I am in a major stump right now.
I am a BSIT graduate, but I only started actual programming less than a year ago. I observed that I have the following attitude in programming:
- I tend to be more of a purist, scorning unelegant approaches to solving problems using code
- I tend to look at anything in a large scale, planning everything before I start coding, either in simple flowcharts or complex UML charts
- I have a really strong impulse on refactoring my code, even if I miss deadlines or prolong development times
- I am obsessed with good directory structures, file naming conventions, class, method, and variable naming conventions
- I tend to always want to study something new, even, as I said, at the cost of missing deadlines
- I tend to see software development as something to engineer, to architect; that is, seeing how things relate to each other and how blocks of code can interact (I am a huge fan of loose coupling) i.e the OOP thinking
- I tend to combine OOP and procedural coding whenever I see fit
- I want my code to execute fast (thus the elegant approaches and refactoring)
This bothers me because I see my colleagues doing much better the other way around (aside from the fact that they started programming since our first year in college). By the other way around I mean, they fire up coding, gets the job done much faster because they don't have to really look at how clean their code is or how elegant their algorithms are, they don't bother with OOP however big their projects are, they mostly use web APIs, piece them together and voila! Working code! Clients are happy, they get paid fast, at the expense of a really unmaintainable or hard-to-read code that lacks structure and conventions, or slow executions of certain actions (which the common reasoning against would be that internet connections are much faster these days, hardware is more powerful).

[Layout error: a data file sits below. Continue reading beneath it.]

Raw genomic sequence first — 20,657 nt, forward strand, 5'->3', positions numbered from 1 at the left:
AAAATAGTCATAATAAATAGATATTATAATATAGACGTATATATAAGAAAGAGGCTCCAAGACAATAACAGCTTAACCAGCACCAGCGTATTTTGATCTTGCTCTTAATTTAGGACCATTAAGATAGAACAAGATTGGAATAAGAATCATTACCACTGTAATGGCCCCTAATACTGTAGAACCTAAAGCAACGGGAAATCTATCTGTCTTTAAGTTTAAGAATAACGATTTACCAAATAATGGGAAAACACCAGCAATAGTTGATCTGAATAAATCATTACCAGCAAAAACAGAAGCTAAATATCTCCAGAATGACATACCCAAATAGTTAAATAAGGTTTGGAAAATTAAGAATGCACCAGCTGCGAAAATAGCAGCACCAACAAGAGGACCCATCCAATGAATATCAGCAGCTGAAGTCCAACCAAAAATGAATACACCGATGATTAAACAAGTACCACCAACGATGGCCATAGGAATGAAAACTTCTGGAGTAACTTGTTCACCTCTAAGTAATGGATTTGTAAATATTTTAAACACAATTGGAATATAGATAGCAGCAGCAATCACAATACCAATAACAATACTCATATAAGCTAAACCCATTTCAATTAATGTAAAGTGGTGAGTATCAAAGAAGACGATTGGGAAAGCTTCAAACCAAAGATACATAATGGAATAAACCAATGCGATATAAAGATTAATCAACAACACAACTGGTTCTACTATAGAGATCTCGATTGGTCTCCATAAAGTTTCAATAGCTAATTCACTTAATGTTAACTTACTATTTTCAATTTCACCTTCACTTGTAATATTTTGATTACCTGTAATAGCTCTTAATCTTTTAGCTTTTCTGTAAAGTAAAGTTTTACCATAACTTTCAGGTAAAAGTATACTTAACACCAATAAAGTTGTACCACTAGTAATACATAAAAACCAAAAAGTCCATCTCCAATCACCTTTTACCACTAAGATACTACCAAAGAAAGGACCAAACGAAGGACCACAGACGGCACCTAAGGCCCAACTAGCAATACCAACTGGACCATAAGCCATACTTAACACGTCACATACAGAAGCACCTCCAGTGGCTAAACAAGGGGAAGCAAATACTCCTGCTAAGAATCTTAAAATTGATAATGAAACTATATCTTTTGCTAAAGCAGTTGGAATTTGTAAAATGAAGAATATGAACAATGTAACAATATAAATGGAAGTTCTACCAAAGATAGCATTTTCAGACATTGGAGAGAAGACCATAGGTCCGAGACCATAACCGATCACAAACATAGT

The excuse I often receive is clients don't care about how you write the code, but they do care about how long it takes you to deliver it. If it works then all is good.
Now, did my "purist" approach to programming may have been the wrong way to start programming? Should I just dump these purist concepts and just code the hell up because I have seen it: clients don't really care how beautifully coded it is?